Creating the future

“The best way to predict the future is to create it.” Peter Drucker

Vision, as I have defined, illustrated, explained, and elaborated upon is the number one critical component of an effective leadership dynamic if, and I mean a big IF, IF it is coupled with decisive deliberate intelligent relevant action.

Way back in the early posts for this series I said that we are caught in tension between the forms, products, systems, and processes we as leaders have inherited and our constituents increasing lack of response to them. Let me add another qualifier. Sometimes the activities that fill our days have no relevance whatsoever to the vision so proudly posted upon our walls and promotional publications.

Their irrelevance might be due to technological obsolescence. They were important at one time and technologically necessary but are no longer. The driver’s license office in the U.S. Virgin Islands still collected passport size photos long after they had been replaced with new digital cameras and printers. When I asked what they did with the photos, I was told they simply stapled them to the paperwork and sent them to the main office. When I asked why they still collected them I was told it was because it was on the checklist of things required and tasks to do for each applicant.

Their irrelevance might be due to too tight a focus. Blockbusters comes to mind.  They thought they were in the video and DVD business and let that too narrow focus blind them from the real business, that of in-home presentation of movies and games. As a result, Blockbusters is gone, Netflix is here, Amazon Prime and those offering downloadable entertainment are here.

Vision, once it is properly thought out, defined, and articulated, is paramount. It becomes the standard by which anything and everything within the boundaries of the company, organization, or department is measured and either qualified or disqualified.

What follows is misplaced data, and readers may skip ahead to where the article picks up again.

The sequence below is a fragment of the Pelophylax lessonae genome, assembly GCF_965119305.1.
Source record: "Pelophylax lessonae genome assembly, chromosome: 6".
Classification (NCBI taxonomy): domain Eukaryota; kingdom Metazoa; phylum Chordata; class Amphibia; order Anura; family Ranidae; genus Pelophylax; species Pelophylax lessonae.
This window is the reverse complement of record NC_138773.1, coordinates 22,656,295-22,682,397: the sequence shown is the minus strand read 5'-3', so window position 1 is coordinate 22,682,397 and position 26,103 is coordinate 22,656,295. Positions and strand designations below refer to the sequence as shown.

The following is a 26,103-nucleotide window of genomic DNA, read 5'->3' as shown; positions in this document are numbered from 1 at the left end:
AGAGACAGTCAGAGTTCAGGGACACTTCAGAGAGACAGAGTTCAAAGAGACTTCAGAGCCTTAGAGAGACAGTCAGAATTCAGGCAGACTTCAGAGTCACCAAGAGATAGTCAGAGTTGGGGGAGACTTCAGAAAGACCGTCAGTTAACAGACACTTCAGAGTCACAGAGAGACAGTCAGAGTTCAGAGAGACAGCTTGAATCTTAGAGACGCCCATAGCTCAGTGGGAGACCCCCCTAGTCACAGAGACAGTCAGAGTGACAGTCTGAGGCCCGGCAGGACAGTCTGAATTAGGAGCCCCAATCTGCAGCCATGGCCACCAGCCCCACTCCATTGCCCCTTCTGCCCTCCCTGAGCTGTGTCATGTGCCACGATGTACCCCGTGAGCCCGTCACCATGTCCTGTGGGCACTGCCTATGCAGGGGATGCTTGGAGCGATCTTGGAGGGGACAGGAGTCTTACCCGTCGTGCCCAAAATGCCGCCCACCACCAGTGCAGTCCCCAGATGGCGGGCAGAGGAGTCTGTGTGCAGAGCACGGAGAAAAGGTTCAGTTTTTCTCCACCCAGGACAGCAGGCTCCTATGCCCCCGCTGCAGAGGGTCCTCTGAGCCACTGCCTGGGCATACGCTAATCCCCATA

This is where the next component in the curriculum of my series comes in. The vision must ever and always be implemented in real time. However, if vision and its objectives, and the targets you erect remain vague enough, no genuine or quantifiable measure is possible. Thus, any movement in just about any direction can be deemed to be progress. This actually satisfies a great many leaders who’s comfort with being busy crowds out the imperative to be prudent.

Consequently, movement or activity itself becomes the sought after activity. Whether one advances toward the vision or not becomes irrelevant. Perilously, anyone who dares challenge the activity’s validity as measured against objectives becomes the issue, not the lack of progress. We shoot the messenger because s/he’s brought the irrelevance of our commitments to light.

It happens over and over and over again in all kinds of organizations – big and small, profit and non-profit, religious and secular. Once a slate of activities becomes established it is very likely you will encounter resistance, sometimes significant objection and sabotage should you decide change is necessary.

“The best way to predict the future is to create it,” said Peter Drucker. I began with the quote and I’ll finish up with it. The future cannot be neither readily created nor expeditiously implemented without a fervent commitment to continual evaluation. Creation demands a creator.

That is you and that is your job. The mantle of leadership requires a creator’s attitude and perspective.

Beginning with the next post I will reveal the two elements of effectively implementing vision. Until then, let me ask of you one thing. Between now and Monday, take a careful look at the vision to which you are committed and then examine the daily, weekly, monthly, and quarterly tasks you and your staff complete and see how well they measure up.


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